Sandra, my best friend, asked me:
"What is Branding?"
It's a new Hate Crime I told her:
roving bands of illiterate youth are snatching authors off the street and branding them!
Not really. But with our luck, it just might happen!
But it got me to thinking: do you know your brand? Do you have one? Do you want one?
What did the ghost of Samuel Clemens tell me the other day?
"Earn a character first if you can, and if you can’t, then assume one.”
—Mark Twain (Samuel Clemens)
You see, when readers hear JACK REACHER, they may not know who the author is, but they know what to expect --
So much so that when they walk into a bookstore, they ask, "Is the new JACK REACHER in?"
That's a brand.
The name of John D MacDonald was not nearly as famous as his character, TRAVIS MCGEE. And they knew what to expect when they picked up the latest Travis McGee novel.
I want readers to be that way when they see the name, VICTOR STANDISH or MEILORI'S or SAMUEL McCORD.
He wrote in a distinctively sardonic, conversational style. His writings and talks presented a down-home persona, a homespun narrator full of folk wisdom and tall tales.
He assumed the trappings of brand image: a white suit, a cigar, a distinctive mustache, tousled hair.
He got out on the lecture circuit, testing and honing his best stuff. He developed a knack for the “sound bites,”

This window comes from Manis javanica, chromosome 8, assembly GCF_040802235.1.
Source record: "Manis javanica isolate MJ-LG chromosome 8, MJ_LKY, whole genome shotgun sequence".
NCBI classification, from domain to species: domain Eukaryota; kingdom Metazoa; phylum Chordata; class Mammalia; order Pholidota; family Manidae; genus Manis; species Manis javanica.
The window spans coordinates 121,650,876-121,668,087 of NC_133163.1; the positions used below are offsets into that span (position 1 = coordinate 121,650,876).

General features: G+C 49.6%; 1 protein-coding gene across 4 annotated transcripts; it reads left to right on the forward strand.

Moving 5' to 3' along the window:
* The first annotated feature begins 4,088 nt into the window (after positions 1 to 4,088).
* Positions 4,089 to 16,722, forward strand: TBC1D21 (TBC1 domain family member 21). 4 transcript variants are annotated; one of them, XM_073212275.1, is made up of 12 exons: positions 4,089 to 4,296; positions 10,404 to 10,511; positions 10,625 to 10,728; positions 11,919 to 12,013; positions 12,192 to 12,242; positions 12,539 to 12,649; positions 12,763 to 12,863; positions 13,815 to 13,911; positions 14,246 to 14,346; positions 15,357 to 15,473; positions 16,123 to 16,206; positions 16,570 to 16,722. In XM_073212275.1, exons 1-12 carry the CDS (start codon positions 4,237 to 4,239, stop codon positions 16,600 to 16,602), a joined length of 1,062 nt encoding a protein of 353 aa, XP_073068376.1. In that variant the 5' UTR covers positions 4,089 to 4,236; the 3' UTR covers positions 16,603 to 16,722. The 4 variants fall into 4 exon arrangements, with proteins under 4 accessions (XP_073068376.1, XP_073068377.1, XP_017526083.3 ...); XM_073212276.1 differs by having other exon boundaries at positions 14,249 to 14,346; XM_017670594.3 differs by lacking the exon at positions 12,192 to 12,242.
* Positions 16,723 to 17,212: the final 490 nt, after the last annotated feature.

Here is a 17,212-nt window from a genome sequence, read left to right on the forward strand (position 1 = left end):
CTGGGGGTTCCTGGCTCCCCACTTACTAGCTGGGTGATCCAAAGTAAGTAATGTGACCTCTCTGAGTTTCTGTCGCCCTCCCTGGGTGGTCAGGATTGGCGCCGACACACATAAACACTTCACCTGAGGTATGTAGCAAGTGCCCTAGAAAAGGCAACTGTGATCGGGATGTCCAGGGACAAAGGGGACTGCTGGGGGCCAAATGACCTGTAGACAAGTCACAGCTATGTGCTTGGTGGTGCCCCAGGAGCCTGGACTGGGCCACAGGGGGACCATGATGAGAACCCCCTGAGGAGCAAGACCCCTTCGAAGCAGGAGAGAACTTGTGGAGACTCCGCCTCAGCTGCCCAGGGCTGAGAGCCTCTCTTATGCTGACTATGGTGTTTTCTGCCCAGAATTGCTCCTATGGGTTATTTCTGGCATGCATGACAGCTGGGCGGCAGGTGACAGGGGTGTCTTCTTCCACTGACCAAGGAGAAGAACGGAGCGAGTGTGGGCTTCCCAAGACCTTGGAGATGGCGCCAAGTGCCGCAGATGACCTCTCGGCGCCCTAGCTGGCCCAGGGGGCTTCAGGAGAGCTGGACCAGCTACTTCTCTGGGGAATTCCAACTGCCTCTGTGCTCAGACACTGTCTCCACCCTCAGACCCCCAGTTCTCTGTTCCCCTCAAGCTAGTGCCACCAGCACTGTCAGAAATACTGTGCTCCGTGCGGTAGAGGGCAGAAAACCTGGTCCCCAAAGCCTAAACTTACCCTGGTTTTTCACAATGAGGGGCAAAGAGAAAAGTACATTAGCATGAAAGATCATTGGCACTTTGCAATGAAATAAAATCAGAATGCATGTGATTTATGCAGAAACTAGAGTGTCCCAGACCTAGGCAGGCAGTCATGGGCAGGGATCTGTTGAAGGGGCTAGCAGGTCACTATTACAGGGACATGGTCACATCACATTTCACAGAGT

the short, quotable epigram (such as, “Man is the only animal that blushes—or needs to.”)
In addition to his novels, he published many brief pieces:
speeches, articles, short stories. And most notably, he adopted a pseudonym: Mark Twain,
a wonderfully punchy, memorable, plausible name, imbued with a folksy, easily spoken resonance
(taken from a Mississippi riverboat call on sounding the depth of the river).
Clemens/Twain knew the secrets of personal branding.
Creating a brand involves, as he noted, both earning it and assuming it.
You don’t develop a brand without some active involvement in creating its form.
What is Your Personal Brand?
Your brand image is not how you see yourself,
but how others perceive you—quickly, clearly, positively.
What comes to mind when they think of you as a literary professional?
Prompt? Reliable? Humorous? Thoughtful? Broad-ranging? Laser-focused?
Do you deliver the goods in a friendly or fun or factual manner?
How do others describe you if they recommend you to another person?
So tell me. I'd be interested to know.
Want to see what parkour that Victor Standish uses looks like: